Saudi’s detention of innocent son and daughter of Saad al Jabri is a gross human rights violation

In July, Florida Republican Sen. Marco Rubio joined three Democratic colleagues, Patrick Leahy of Vermont, Tim Kaine of Virginia and Chris Van Hollen of Maryland, in a letter to President Trump urging action on a case that has gotten far too little media attention — the apparent detention of the son and daughter of Saad al Jabri.

The lawmakers expressed grave concern that Omar and Sarah al Jabri were being held against their will to compel their father’s return from Canada to Riyadh to face charges of corruption.

Mr. al Jabri served under former Minister of Interior Muhammad bin Nayef (widely known as MBN), the onetime next-in-line for the Saudi throne who has been displaced by now-Crown Prince Muhammad bin Salman (MBS). Fearing getting caught up in a desert version of “Game of Thrones,” Mr. al Jabri submitted his resignation, which was not accepted.

The elderly King Salman instead fired him months later, after which Dr. al Jabri remained an adviser to MBN before departing for Canada in 2017. In June 2017, the new crown prince, as part of broad move to consolidate power, replaced MBN and relieved him of all official positions by royal decree.

In their letter, the senators described Mr. al Jabri as a “highly valued partner” in the ongoing fight against al Qaeda. Mr. al Jabri, who earned a PhD in artificial intelligence and rose to the rank of major general in the Saudi military, was critical to building the post-9/11 U.S.-Saudi security partnership as well as transforming the kingdom’s counterterrorism and counterinsurgency capability.

I met Mr. al Jabri while serving as chief of the CIA’s Middle East Division, and found him to be a brilliant public servant dedicated to countering extremism and disrupting terrorist plots. He created the Riyadh Contact Group, which trained Western security professionals in countering extremist ideology, and disrupted numerous terrorist attacks, including the notorious explosive-laden printer plot of October 2010.

I watched in real time as U.S. authorities disrupted that plot, which involved two packages, each with plastic explosives and detonators, bound for Chicago via the U.K. and Dubai from Yemen. Mr. al Jabri and his Interior Ministry colleagues passed to the U.S. tactical intelligence confirming a female terrorist had dropped off the packages at FedEx and UPS offices in Yemen.

Much has been written in recent weeks about Mr. al Jabri’s lawsuit in which he accused MBS of dispatching a “tiger squad” hit team to Canada to assassinate him in October 2018. Canadian Border Guards reportedly detained a group of Saudis carrying bags of forensic tools and allegedly planning to target Mr. al Jabri.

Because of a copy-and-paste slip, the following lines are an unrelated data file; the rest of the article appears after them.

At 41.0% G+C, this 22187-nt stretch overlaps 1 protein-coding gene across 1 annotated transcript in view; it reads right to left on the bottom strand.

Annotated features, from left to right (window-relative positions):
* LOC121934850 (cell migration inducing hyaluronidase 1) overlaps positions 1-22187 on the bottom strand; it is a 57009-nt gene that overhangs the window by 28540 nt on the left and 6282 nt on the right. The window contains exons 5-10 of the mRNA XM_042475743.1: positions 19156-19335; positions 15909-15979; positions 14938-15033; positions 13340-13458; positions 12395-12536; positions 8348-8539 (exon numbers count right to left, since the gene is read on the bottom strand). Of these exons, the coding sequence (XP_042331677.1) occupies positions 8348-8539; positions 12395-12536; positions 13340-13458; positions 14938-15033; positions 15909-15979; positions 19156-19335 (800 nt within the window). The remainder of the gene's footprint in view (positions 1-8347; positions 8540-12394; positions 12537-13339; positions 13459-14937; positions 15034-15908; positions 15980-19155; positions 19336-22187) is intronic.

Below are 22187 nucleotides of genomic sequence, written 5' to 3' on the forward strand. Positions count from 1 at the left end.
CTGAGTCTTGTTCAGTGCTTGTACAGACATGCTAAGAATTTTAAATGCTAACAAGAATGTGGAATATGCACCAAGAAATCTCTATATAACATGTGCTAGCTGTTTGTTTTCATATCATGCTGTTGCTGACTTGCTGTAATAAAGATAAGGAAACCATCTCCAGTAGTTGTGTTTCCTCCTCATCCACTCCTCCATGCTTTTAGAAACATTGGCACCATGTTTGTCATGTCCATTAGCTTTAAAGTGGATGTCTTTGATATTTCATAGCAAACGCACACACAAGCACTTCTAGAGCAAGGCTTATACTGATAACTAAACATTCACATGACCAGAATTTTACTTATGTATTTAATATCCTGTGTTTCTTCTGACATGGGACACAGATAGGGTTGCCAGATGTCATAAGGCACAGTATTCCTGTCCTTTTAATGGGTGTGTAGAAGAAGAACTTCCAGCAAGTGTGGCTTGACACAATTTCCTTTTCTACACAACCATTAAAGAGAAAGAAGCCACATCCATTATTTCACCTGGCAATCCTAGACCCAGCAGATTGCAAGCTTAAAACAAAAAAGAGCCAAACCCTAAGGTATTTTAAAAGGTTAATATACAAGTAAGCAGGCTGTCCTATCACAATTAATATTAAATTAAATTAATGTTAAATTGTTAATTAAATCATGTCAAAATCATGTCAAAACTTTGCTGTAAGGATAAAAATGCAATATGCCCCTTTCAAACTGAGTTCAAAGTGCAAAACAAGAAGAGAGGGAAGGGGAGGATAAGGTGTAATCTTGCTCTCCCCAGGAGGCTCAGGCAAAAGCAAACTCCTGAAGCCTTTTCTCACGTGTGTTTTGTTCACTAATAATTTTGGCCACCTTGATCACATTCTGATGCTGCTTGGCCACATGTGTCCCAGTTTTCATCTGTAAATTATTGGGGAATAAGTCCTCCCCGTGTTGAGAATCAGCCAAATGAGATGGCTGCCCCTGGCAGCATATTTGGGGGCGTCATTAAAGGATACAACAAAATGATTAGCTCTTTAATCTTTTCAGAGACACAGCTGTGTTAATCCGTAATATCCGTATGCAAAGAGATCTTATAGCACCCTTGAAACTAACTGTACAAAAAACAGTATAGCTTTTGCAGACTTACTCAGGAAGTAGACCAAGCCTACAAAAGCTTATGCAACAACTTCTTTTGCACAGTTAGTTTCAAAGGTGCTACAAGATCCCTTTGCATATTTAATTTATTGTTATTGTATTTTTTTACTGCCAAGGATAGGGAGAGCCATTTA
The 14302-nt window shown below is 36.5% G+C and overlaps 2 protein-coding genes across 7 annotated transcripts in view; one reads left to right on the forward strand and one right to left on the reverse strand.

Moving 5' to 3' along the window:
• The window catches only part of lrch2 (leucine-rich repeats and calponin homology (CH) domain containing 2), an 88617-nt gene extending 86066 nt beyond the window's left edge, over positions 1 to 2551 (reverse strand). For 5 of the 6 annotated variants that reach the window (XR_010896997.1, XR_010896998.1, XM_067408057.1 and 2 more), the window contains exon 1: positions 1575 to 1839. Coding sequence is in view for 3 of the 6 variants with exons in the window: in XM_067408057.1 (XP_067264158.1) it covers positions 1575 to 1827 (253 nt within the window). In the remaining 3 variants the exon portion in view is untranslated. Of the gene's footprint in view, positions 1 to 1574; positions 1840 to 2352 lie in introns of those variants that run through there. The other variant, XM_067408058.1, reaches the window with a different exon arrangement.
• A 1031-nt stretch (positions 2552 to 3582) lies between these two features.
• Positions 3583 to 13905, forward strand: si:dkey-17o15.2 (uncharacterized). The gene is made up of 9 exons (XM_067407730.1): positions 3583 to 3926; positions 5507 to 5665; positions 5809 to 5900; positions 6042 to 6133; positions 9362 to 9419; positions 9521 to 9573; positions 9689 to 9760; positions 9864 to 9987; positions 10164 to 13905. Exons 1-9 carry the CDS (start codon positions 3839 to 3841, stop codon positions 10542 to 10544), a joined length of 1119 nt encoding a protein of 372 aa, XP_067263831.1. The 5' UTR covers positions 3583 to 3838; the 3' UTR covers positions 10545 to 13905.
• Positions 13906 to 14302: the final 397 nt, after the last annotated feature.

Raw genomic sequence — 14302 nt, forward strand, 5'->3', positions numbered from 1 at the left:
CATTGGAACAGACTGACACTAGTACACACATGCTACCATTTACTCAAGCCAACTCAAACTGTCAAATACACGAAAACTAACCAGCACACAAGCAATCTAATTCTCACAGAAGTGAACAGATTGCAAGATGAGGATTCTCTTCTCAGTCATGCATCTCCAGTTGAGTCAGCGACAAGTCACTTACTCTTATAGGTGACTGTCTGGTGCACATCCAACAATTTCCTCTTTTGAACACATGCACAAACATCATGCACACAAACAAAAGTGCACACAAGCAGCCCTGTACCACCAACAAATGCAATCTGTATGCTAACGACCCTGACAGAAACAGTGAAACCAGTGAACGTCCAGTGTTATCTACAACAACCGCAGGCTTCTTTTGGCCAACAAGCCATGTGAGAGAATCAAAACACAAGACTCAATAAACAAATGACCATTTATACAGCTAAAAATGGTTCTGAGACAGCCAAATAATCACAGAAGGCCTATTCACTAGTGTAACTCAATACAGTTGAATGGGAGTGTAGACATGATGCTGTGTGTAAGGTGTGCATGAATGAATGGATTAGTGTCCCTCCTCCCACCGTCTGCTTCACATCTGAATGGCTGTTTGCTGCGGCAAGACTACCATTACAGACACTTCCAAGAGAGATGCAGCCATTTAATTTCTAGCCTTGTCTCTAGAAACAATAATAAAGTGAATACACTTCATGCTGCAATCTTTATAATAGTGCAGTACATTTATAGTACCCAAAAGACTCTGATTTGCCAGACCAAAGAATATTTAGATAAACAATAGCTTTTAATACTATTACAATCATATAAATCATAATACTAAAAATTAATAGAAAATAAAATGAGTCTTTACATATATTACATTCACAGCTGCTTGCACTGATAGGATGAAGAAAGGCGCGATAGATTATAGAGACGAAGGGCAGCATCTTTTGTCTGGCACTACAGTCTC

The Saudi government has every right to contest Mr. al Jabri’s lawsuit and pursue all legal means to bring him home to face justice for any crimes he has truly committed. In October 2019, Canada rejected a Saudi extradition request for Mr. al Jabri, leaving open the possibility the two sides might find some common ground in agreeing to take the case to an international court.

But Saudi Arabia’s ongoing detention of Mr. al Jabri’s innocent children, and the refusal to allow them to join their parents in exile, openly conflict with U.S. policy to resolve disputes with respect for the rule of law and freedom from arbitrary detention. The case has understandably caught the attention of U.S. lawmakers on humanitarian grounds as well.

The senators’ July letter reflected the ethos of U.S. national security, which relies both on lethal strikes against our irreconcilable enemies and on “soft power” commitments to human rights enshrined in the Constitution and Bill of Rights. There has long been tension between international humanitarian law and an individual nation’s territorial integrity. International law implies a duty not to intervene in the internal affairs of sovereign states — but also makes exceptions for gross human rights violations.

The recent UAE-Israeli normalization pact, which the Trump administration deftly facilitated, has the potential to transform the region by spurring economic growth and more effectively countering Iran. Already some are speculating that Oman and Bahrain could possibly following the UAE in reaching a deal with Israel.

But as the center of Islam, with immense oil reserves and a “Vision 2030” plan that MBS hopes will transform and modernize the kingdom’s society, economy and military, Saudi Arabia remains the key to a durable Middle East peace.

The lawmakers’ letter was an implicit acknowledgement of the centrality of a healthy U.S.-Saudi alliance, which continues to be a driving force for stability in the Persian Gulf, countering Iran, and counterterrorism. Continuing to detain his children not only undermines the Saudi legal case against Mr. al Jabri, but also provides ammunition to those who seek to drive a wedge between our two nations, at a time when the need to work together against those who truly seek to do us harm has never been more urgent.

Daniel N. Hoffman is a retired clandestine services officer and former chief of station with the Central Intelligence Agency. His combined 30 years of government service included high-level overseas and domestic positions at the CIA. He has been a Fox News contributor since May 2018.

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